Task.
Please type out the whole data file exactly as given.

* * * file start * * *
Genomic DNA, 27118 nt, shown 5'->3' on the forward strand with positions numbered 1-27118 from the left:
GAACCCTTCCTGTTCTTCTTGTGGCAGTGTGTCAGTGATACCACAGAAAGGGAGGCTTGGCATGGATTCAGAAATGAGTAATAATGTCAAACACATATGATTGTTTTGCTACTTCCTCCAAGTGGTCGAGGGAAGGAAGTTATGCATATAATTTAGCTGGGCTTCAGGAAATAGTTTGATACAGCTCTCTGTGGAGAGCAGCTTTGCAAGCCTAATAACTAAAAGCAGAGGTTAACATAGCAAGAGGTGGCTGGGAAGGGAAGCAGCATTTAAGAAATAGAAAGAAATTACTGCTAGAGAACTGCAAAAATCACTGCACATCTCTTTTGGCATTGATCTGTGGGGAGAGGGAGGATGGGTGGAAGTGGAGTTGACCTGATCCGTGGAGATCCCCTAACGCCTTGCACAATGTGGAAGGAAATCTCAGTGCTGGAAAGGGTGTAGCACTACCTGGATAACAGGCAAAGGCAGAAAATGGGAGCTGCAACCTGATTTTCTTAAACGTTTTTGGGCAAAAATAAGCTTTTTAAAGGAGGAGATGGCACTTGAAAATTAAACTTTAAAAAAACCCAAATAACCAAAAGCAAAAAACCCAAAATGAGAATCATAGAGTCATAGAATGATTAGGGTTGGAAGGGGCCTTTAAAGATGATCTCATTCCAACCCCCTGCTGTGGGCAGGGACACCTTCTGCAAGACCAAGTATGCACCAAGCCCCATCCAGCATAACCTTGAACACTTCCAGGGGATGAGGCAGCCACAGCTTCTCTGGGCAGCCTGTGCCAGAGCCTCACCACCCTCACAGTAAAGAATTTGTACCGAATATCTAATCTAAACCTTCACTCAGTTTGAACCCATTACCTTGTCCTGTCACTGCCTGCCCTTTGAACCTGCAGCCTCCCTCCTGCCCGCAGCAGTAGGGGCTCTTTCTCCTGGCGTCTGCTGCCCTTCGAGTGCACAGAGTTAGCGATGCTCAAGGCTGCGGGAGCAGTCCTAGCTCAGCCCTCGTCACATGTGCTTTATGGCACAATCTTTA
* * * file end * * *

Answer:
Genomic DNA, 27118 nt, shown 5'->3' on the forward strand with positions numbered 1-27118 from the left:
GAACCCTTCCTGTTCTTCTTGTGGCAGTGTGTCAGTGATACCACAGAAAGGGAGGCTTGGCATGGATTCAGAAATGAGTAATAATGTCAAACACATATGATTGTTTTGCTACTTCCTCCAAGTGGTCGAGGGAAGGAAGTTATGCATATAATTTAGCTGGGCTTCAGGAAATAGTTTGATACAGCTCTCTGTGGAGAGCAGCTTTGCAAGCCTAATAACTAAAAGCAGAGGTTAACATAGCAAGAGGTGGCTGGGAAGGGAAGCAGCATTTAAGAAATAGAAAGAAATTACTGCTAGAGAACTGCAAAAATCACTGCACATCTCTTTTGGCATTGATCTGTGGGGAGAGGGAGGATGGGTGGAAGTGGAGTTGACCTGATCCGTGGAGATCCCCTAACGCCTTGCACAATGTGGAAGGAAATCTCAGTGCTGGAAAGGGTGTAGCACTACCTGGATAACAGGCAAAGGCAGAAAATGGGAGCTGCAACCTGATTTTCTTAAACGTTTTTGGGCAAAAATAAGCTTTTTAAAGGAGGAGATGGCACTTGAAAATTAAACTTTAAAAAAACCCAAATAACCAAAAGCAAAAAACCCAAAATGAGAATCATAGAGTCATAGAATGATTAGGGTTGGAAGGGGCCTTTAAAGATGATCTCATTCCAACCCCCTGCTGTGGGCAGGGACACCTTCTGCAAGACCAAGTATGCACCAAGCCCCATCCAGCATAACCTTGAACACTTCCAGGGGATGAGGCAGCCACAGCTTCTCTGGGCAGCCTGTGCCAGAGCCTCACCACCCTCACAGTAAAGAATTTGTACCGAATATCTAATCTAAACCTTCACTCAGTTTGAACCCATTACCTTGTCCTGTCACTGCCTGCCCTTTGAACCTGCAGCCTCCCTCCTGCCCGCAGCAGTAGGGGCTCTTTCTCCTGGCGTCTGCTGCCCTTCGAGTGCACAGAGTTAGCGATGCTCAAGGCTGCGGGAGCAGTCCTAGCTCAGCCCTCGTCACATGTGCTTTATGGCACAATCTTTA